Reliable data on maternal mortality are lacking in many countries due to underreporting and misclassifications of deaths. Maternal death is defined as the death of a woman while pregnant or within 42 days of termination of pregnancy, irrespective of the duration and site of the pregnancy, from any cause related to or aggravated by the pregnancy or its management but not from accidental or incidental causes. Even where deaths are derived from a civil registration system with complete coverage, maternal deaths may be missed or not correctly identified, thus compromising the reliability of such statistics. In that context, underreporting or misclassification may be due to reasons such as inadequate understanding of ICD (International Classification of Diseases) rules; death certificates completed without mention of pregnancy status; desire to avoid litigation; desire to suppress information (especially as related to abortion deaths). Underidentification of maternal deaths is more common among early pregnancy deaths because they are not linked to reportable birth outcome. Also, deaths in the later postpartum period are less likely to be reported than early postpartum deaths. Maternal deaths at youngest and oldest ages are also more likely to remain unidentified.
When maternal deaths are derived from data collected in censuses, surveys, or demographic surveillance and the causes of reproductive-aged female deaths are identified based on interviews with family or community members, misclassification is common. For example, some deaths may be identified as maternal deaths even if they were due to accidents or injuries.
Results based on censuses or surveys may need to be adjusted for underreporting of births and deaths declared in the census and for distortions in the age structure. However, it is considered that the proportion of maternal deaths among all deaths of females of reproductive age is not significantly underreported, and therefore, this proportion may be used to estimate maternal mortality.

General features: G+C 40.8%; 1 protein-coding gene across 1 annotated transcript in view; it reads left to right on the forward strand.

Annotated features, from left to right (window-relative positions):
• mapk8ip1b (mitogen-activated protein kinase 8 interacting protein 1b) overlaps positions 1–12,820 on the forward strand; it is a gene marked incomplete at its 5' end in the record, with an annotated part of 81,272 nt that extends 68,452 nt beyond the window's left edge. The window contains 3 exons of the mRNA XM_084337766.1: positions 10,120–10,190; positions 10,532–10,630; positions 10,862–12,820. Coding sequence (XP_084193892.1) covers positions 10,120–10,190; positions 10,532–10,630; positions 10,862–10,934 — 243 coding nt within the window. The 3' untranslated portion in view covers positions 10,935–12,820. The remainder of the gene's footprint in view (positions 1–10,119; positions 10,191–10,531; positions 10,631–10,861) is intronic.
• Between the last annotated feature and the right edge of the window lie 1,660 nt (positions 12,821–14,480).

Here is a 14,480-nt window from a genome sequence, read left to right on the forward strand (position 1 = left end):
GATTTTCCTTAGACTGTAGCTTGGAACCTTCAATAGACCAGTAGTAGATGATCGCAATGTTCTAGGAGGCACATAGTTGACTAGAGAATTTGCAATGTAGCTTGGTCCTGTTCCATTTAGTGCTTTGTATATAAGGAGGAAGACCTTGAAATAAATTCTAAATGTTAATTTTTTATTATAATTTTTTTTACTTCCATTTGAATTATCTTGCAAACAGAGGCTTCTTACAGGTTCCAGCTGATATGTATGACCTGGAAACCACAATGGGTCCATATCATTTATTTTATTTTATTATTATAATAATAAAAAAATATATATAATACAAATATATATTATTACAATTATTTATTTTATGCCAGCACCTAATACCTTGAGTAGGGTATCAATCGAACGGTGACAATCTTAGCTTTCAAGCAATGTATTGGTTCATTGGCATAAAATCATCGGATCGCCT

Estimates of maternal mortality obtained from household surveys have wide confidence intervals, making it difficult to monitor changes over time and to assess differences between population groups.
In countries where data on maternal mortality are suspected to be inadequate, it is important to interpret indicators of maternal mortality within the context of other maternal health indicators, such as presence of skilled health personnel at delivery and antenatal care.
Use of contraceptive methods may be underreported, especially where use of traditional methods or use of contraceptive sterilization are common. In order to reduce underreporting, the respondents should be reminded of various types of contraceptive methods.
Reliable statistics on abortions are not easily available. Abortions that are spontaneous and do not result in further complications are rarely reported. Induced abortions are also underreported, especially in countries with laws that restrict access to abortion.